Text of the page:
What is the formula for the distance between the centroid of an equilateral triangle and a point on, it at a given angle?

Suppose you have an equilateral triangle with each side of length $x$ , and its centroid $c$.
Given an angle $\theta$, what would the distance be of a line extending out from $c$ at angle $\theta$ to where it intersects with a line on the triangle?

Or in my horrible (not-to-scale) paint drawing, what is the length of the blue line for any given $\theta$?

I used your fig. Minimum distance $p = \dfrac{x}{2 \sqrt3}$ by $30^0, 60^0$ right triangle trig proportioning. The required distance

$$r = p \sec ( \theta - \pi/6)$$

which is polar coordinate equation of a straight line.

Subtract $120^0= 2 \pi/3,\,240^0 = 4 \pi/3$ for other sides if you wish to include other two sides ( clockwise).

Here's a rough picture ..

I have a way.....If the black line from centroid is parallel to one side then its length is $\frac{x}{3}$ and the angle between black line and side is $60^\circ$ So, if we are given an angle $\theta$ ((except angles at which $\sin(60^\circ+\theta)=0$ then the segment is simply $\frac x3$ ))

The segment length required $(y)$ is (By Law of Sines)

$$\frac{\sin(120^\circ-\theta)}{\frac{x}{3}}=\frac{\sin(60^\circ)}{y}$$ SO
$$y=\frac{x\sqrt3 }{6\sin(120^\circ-\theta)}$$

EDIT: This works as long as angle remains $60^\circ$..After that..One has to change reference line...But the same approach works

• Your answer makes sense to me, but when I try x=1, theta=14° I get y=1.19325 which is longer than the boundaries of my triangle. Mar 15, 2017 at 11:09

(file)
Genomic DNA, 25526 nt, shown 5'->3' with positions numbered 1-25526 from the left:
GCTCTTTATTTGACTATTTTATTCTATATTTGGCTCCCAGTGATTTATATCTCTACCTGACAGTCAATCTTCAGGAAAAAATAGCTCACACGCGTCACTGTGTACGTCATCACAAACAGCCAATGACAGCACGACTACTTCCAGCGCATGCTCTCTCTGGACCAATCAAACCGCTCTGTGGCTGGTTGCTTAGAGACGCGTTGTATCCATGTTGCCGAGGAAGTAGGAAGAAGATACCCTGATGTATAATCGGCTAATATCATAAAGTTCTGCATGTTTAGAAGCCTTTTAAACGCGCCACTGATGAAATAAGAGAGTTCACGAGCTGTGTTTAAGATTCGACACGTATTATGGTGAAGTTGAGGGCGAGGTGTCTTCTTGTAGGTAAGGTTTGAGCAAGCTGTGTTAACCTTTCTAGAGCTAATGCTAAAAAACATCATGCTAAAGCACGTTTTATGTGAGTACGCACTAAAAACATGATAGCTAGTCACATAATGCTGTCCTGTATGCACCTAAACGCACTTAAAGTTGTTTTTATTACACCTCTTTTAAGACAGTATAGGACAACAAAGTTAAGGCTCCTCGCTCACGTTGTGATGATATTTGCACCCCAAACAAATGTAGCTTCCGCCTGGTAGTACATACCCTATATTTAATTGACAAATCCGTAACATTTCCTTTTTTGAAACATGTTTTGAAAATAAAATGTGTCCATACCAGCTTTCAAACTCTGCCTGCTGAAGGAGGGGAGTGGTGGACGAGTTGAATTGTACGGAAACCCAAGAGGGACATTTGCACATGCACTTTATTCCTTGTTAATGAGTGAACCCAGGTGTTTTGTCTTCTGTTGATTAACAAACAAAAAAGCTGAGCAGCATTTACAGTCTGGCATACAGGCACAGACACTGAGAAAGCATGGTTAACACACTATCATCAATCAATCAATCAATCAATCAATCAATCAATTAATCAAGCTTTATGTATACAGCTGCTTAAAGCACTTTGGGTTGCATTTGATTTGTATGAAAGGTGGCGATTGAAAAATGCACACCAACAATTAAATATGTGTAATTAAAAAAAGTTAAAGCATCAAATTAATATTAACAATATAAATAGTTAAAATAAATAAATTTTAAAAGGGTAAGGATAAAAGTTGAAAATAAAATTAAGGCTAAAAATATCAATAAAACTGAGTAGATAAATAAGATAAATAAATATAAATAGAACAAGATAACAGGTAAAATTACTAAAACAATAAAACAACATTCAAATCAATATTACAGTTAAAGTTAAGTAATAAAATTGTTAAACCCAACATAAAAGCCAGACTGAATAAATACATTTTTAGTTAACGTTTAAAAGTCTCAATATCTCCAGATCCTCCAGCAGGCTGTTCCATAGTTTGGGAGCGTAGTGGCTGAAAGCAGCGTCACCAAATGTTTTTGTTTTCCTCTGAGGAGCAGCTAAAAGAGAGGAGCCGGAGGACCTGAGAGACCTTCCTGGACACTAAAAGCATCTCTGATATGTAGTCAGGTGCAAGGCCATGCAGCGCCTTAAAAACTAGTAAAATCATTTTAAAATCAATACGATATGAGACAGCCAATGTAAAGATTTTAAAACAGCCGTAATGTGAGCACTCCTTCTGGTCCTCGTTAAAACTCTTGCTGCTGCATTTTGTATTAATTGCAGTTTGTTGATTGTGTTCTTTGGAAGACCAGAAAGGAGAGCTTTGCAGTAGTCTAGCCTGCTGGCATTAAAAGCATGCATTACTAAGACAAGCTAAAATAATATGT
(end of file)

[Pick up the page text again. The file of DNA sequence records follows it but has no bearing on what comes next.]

• @MarioY19 Please check your computation again...My calculator gives $y= 0.30030857966$ for the values you specified... Mar 15, 2017 at 11:18
• Sorry, I simplified incorrectly, I meant $\theta=-74$, also $\theta=110$ Mar 15, 2017 at 11:34
• Sorry..I forgot to mention it in answer...But if you try those values ..then $\theta$ is below black line..So angle between black line and side no longer remains 60..It becomes 120... Mar 15, 2017 at 11:40
• @MarioY19 I have given you a answer between a specified interval..You can keep changing triangles since the figure is symmetric..Same approach works Mar 15, 2017 at 11:49

Let $D=x\dfrac{\sqrt{3}}{6}$ be the distance from the center to any of the sides.

Here is a two-steps definition of what is called a "polar equation" of the equilateral triangle:

$$\tag{1}r(\theta):=\dfrac{1}{\max[\frac12, \cos(\theta)]}$$

$$\tag{2}y(\theta):= D*\min\left[r\left(\theta\right), r\left(\theta + 2 \tfrac{\pi}{3}\right), r\left(\theta + 4\tfrac{\pi}{3}\right)\right]$$

Here is a Mathematica script that generates the (polar) curves of $r$ and $y$:

r[t_] := 1/Max[1/2, Cos[t]]

y[t_] := Min[r[t], r[t + 2 Pi/3], r[t + 4 Pi/3]]

ParametricPlot[{r[t]*Cos[t], r[t]*Sin[t]}, {t, 0, 2 Pi}]

ParametricPlot[{y[t]*Cos[t], y[t]*Sin[t]}, {t, 0, 2 Pi}]


with output the graphics at the bottom.

Explanation : We have taken $D=1$. The first graphics is the border of a truncated disk with radius 2 ; when this figure undergoes a first rotation of 120°, then 240°, the intersection of the resulting 3 trucated disks, algebraicaly "rendered" by the "min" operation, is an equilateral triangle.

Remark: as your triangle is oriented, you will need of course a $\tfrac{\pi}{6}=30°$ supplementary rotation.

• I have completely written again my previous answer that was, I confess, erroneous. Mar 19, 2017 at 7:25